Living Grace Filled Lives
Romans 2:1-5 Therefore you have no excuse, O man, every one of you who judges. For in passing judgment on another you condemn yourself, because you, the judge, practice the very same things. 2 We know that the judgment of God rightly falls on those who do such things. 3 Do you suppose, O man—you who judge those who do such things and yet do them yourself—that you will escape the judgment of God? 4 Or do you presume on the riches of his kindness and forbearance and patience, not knowing that God’s kindness is meant to lead you to repentance? 5 But because of your hard and impenitent heart you are storing up wrath for yourself on the day of wrath when God’s righteous judgment will be revealed. (ESV)
God’s grace is amazing—beyond what any hymn can state.
Living a grace filled life has at least two sides.
First, learning to accept and appreciate God’s grace toward us.
A grace that is abundant—it can’t be exhausted.
A grace that extends and covers all our weaknesses and sins.
A grace that guarantees love and acceptance in spite of our failings.
A grace that comforts us with the truth we can do nothing to make God love us less—nor can we do anything to make Him love us more.
Amazing, Astounding, Awesome—Actual Grace.
But second, learning to live a grace filled life requires us to look at others and live with others with grace. To extend to others the same spirit of grace that God extends to us.
A grace that is abundant—that doesn’t count the wrongs committed (Matthew 18:21-35), that keeps no record of wrong. (1 Corinthians 13:5)
A grace that extends and covers weakness and sin—for love covers a multitude of sins. (1 Peter 4:8)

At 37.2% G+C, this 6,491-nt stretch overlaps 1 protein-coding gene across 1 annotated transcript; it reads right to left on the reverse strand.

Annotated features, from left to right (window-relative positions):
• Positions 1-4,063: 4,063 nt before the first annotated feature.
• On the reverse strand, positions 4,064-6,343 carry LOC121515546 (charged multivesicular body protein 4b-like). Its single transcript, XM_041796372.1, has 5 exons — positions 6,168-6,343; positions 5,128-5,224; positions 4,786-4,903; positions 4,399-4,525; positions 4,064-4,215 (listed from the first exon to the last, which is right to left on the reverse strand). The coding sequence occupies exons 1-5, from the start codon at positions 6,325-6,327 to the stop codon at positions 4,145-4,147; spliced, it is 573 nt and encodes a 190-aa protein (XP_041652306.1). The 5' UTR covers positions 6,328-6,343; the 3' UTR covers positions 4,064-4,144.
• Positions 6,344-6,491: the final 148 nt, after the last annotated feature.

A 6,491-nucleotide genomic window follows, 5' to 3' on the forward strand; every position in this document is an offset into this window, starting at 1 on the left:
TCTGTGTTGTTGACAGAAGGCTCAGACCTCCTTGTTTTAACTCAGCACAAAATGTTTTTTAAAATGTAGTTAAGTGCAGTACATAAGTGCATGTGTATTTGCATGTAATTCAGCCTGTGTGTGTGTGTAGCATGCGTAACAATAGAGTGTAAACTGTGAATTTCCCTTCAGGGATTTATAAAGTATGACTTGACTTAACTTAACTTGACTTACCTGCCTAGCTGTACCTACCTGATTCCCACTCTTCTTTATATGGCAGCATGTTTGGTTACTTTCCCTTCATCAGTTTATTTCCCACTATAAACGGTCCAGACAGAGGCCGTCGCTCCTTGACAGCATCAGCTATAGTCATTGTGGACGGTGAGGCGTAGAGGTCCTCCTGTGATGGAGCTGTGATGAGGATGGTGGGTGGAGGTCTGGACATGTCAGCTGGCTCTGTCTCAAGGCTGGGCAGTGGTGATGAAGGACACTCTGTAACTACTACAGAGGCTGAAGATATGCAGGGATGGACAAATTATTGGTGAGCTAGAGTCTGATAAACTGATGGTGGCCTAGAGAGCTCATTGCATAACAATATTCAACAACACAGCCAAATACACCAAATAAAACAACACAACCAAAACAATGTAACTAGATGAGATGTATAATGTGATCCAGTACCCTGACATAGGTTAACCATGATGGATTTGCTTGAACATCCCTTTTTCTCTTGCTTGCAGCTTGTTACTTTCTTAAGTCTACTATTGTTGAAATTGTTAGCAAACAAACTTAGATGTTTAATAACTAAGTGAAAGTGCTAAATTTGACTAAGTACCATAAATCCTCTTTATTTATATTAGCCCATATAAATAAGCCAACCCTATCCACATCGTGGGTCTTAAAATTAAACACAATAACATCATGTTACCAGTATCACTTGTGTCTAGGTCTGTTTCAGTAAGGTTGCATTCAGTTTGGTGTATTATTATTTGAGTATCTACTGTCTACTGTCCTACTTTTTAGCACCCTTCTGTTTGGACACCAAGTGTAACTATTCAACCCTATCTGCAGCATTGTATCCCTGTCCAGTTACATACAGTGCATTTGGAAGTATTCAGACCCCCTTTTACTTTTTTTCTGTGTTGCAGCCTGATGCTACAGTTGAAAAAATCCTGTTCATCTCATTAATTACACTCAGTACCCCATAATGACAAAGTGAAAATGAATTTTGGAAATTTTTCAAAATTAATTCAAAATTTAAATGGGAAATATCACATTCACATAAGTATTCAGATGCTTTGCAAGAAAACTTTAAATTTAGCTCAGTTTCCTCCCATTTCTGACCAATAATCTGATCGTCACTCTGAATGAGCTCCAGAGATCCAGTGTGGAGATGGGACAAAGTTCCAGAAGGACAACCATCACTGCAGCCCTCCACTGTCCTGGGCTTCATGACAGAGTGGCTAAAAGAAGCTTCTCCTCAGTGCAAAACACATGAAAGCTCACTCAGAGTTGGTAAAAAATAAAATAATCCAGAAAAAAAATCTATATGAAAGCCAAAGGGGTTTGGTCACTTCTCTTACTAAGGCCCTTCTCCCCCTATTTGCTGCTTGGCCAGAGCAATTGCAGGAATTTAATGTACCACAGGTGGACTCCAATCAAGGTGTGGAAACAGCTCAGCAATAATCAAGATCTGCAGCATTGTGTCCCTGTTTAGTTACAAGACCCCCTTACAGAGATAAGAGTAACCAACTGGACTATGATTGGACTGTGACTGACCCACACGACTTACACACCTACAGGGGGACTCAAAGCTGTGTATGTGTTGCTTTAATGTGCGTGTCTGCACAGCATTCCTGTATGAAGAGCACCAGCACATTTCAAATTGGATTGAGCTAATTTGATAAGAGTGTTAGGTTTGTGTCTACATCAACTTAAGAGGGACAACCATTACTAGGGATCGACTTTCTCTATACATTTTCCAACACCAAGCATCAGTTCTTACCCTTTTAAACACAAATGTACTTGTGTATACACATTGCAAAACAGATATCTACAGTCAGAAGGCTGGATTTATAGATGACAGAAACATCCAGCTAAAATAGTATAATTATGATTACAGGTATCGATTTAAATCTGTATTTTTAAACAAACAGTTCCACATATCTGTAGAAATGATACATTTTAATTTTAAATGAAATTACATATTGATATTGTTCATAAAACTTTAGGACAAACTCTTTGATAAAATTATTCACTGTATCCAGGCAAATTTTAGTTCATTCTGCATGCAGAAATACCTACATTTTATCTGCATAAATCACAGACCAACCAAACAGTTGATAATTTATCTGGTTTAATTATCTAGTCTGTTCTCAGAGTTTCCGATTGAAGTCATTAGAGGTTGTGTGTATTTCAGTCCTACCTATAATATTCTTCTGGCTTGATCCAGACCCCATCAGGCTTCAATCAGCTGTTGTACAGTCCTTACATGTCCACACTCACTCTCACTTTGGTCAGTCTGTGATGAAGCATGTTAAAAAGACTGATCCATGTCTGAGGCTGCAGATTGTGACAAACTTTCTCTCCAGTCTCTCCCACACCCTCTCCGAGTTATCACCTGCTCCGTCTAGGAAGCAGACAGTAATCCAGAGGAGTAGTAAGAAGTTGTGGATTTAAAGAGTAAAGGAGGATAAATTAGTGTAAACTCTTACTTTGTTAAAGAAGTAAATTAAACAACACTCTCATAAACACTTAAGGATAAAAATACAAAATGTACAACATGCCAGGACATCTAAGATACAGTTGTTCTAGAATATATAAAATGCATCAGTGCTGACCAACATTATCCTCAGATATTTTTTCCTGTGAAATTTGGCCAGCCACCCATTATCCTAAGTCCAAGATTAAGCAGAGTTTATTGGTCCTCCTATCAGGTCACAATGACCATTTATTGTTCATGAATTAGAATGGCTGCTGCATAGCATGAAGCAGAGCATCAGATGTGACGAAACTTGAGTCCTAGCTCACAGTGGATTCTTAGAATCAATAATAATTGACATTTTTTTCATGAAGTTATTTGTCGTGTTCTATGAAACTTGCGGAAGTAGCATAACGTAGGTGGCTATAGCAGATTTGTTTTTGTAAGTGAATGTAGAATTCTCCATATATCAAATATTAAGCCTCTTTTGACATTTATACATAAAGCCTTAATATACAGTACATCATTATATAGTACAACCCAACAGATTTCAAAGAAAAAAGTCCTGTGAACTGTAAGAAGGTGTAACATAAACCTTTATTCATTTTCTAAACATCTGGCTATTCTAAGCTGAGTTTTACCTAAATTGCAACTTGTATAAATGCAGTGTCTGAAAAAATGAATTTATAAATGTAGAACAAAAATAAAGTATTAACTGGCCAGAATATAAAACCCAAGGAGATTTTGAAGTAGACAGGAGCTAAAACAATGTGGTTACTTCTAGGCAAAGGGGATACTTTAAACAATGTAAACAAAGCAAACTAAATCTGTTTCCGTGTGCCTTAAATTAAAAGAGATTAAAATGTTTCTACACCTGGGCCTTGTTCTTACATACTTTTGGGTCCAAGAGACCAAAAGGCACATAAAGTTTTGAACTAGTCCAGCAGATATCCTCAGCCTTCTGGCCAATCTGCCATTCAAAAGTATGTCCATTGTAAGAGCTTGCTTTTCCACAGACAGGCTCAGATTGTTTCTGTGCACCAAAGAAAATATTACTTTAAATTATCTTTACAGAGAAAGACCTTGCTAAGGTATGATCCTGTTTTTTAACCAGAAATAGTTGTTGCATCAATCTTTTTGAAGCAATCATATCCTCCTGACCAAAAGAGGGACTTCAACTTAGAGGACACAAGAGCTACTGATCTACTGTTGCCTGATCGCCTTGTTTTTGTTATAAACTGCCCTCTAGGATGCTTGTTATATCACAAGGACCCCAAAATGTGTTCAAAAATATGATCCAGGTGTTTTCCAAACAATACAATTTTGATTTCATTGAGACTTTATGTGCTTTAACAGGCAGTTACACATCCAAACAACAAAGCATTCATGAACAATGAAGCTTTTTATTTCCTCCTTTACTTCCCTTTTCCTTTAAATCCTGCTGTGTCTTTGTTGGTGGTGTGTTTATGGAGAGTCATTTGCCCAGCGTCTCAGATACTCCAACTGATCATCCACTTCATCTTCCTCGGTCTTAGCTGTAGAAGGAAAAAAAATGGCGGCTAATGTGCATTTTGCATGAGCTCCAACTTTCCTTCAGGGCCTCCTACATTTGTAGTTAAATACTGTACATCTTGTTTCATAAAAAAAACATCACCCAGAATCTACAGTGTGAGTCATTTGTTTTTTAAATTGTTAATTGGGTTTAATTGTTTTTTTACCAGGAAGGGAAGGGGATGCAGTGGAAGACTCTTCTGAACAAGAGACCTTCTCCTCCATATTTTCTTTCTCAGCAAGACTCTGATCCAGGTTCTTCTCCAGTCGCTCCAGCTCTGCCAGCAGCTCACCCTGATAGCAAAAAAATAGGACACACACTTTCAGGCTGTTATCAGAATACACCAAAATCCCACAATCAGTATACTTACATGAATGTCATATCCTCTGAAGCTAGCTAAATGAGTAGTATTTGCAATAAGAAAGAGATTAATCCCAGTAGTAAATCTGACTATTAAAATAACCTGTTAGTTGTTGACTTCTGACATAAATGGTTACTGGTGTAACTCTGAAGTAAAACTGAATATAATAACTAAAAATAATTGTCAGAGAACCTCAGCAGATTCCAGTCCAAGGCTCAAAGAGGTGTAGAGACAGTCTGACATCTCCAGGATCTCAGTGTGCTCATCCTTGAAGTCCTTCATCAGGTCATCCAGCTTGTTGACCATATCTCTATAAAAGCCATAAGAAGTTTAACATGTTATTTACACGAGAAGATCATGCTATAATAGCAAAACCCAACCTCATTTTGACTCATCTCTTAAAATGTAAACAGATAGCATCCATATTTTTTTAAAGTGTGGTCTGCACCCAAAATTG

A grace that guarantees love and acceptance in spite of our failings—for we all stumble in many ways. (James 3:2)
A grace that comforts others with the truth that God’s love doesn’t change and we will remain faithful.
If we don’t live grace filled lives we are treating God’s grace, love, kindness, mercy and patience with contempt.
It’s like saying to God, “I only value You and Your character when it applies to me.” That reminds me of Jonah after God forgave a repentant Nineveh.
Jonah 4:1-2 But it displeased Jonah exceedingly, and he was angry. 2 And he prayed to the Lord and said, “O Lord, is not this what I said when I was yet in my country? That is why I made haste to flee to Tarshish; for I knew that you are a gracious God and merciful, slow to anger and abounding in steadfast love, and relenting from disaster. (ESV)
Notice verse 3. Jonah makes a great statement about the character of God being gracious, merciful, slow to anger, steadfast in love and relenting of punishment—awesome, amazing grace. But to Jonah that was negative because it was a grace displayed towards someone else.
May we live grace filled lives that extend the grace we have been shown, liberally on others.
May we be patient, kind and merciful to those who disagree with us and with those who dress differently than we do. To those who annoy us or interfere with our plans or want to consume our time, may we extend grace and love.
May the church be grace filled.
Pastor Stephen Kilgore